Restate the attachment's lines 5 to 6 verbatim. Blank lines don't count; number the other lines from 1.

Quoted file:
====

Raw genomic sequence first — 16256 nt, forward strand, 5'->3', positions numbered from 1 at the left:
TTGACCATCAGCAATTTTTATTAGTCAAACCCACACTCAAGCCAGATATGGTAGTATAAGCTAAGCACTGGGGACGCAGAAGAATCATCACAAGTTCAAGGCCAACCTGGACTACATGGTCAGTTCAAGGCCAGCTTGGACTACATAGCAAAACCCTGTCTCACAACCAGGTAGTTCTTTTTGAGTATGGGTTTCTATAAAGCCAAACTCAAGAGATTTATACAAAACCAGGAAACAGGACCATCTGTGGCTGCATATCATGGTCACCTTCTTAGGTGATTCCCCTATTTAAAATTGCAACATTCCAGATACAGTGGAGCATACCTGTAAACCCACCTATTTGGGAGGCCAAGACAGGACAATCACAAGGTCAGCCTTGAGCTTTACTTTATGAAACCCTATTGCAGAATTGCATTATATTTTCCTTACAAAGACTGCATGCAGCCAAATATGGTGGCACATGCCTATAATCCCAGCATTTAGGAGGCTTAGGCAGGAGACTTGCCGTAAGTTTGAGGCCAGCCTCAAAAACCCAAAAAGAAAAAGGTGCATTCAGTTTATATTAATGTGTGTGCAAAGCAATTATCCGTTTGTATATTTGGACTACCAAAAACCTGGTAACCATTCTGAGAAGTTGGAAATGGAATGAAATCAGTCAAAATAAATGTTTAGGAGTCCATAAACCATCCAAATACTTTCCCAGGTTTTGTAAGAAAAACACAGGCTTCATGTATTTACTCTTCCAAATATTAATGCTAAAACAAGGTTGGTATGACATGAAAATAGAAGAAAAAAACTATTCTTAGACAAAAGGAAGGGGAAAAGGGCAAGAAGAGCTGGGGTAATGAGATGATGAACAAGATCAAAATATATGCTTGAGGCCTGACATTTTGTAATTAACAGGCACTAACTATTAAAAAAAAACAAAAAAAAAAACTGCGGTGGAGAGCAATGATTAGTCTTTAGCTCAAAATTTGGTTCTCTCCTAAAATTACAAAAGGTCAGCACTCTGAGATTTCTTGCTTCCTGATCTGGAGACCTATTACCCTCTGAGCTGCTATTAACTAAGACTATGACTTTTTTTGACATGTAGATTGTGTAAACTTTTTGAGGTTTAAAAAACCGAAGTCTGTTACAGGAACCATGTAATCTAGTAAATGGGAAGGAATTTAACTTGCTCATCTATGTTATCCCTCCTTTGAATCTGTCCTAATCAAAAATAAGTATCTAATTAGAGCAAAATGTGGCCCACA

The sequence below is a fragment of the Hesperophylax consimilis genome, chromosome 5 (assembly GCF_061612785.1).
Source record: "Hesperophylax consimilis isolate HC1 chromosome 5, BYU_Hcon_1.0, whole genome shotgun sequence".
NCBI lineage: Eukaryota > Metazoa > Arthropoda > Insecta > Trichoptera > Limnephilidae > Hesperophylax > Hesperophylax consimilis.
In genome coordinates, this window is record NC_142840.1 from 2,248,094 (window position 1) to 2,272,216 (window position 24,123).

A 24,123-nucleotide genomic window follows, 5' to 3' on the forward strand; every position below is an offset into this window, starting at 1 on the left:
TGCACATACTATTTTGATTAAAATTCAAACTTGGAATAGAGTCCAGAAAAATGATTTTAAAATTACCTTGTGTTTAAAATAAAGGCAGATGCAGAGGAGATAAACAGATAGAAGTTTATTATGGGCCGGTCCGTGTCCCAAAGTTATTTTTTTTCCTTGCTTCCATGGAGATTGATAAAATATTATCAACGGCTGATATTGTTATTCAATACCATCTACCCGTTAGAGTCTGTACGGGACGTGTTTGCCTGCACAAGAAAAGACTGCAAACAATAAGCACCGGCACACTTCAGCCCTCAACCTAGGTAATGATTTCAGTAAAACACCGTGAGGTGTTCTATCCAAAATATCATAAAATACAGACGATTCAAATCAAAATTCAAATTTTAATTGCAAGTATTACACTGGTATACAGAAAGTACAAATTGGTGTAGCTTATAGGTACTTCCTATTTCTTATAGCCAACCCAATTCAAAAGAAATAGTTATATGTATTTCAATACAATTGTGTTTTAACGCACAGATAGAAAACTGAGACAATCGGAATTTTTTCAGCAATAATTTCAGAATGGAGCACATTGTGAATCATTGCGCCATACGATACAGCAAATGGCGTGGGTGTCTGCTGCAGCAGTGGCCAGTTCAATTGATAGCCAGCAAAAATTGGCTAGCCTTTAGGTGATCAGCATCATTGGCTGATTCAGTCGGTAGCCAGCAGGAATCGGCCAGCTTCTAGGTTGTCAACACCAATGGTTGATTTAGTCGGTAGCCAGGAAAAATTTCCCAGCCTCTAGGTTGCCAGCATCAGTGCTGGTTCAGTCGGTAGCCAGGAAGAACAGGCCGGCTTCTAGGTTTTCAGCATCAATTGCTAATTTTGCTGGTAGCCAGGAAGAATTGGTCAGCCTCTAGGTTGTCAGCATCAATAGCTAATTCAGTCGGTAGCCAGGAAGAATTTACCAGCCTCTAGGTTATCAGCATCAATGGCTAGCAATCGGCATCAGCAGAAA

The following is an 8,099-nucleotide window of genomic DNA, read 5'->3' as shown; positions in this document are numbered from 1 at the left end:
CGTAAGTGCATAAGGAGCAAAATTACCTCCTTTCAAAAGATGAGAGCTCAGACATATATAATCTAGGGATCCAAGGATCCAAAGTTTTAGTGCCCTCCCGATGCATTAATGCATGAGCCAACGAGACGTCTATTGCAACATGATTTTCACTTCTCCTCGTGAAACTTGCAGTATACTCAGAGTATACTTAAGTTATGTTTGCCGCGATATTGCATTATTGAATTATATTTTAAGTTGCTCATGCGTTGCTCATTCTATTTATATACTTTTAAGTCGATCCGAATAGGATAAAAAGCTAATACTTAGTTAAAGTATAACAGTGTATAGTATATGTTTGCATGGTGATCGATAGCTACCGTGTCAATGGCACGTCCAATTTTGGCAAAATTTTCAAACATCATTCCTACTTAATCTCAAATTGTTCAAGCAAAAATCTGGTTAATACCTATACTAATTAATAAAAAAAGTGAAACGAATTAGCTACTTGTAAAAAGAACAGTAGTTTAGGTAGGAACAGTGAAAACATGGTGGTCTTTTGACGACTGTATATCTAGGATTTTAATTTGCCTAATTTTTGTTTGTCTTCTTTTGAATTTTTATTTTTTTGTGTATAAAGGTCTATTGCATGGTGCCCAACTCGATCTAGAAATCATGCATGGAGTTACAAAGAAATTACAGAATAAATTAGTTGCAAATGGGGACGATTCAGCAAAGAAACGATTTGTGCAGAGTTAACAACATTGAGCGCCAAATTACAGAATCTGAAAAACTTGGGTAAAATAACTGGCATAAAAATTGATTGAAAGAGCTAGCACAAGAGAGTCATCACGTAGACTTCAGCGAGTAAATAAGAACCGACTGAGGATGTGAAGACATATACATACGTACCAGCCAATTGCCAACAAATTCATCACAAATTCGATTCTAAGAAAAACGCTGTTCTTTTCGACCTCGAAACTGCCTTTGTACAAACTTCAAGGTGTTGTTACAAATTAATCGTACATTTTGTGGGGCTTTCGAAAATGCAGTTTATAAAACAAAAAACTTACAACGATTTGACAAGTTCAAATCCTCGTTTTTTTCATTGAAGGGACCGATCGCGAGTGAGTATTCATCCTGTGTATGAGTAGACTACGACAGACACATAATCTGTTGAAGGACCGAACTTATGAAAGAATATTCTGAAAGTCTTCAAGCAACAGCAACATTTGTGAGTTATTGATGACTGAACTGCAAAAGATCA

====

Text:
NCBI lineage: Eukaryota > Metazoa > Arthropoda > Insecta > Trichoptera > Limnephilidae > Hesperophylax > Hesperophylax consimilis.
In genome coordinates, this window is record NC_142840.1 from 2,248,094 (window position 1) to 2,272,216 (window position 24,123).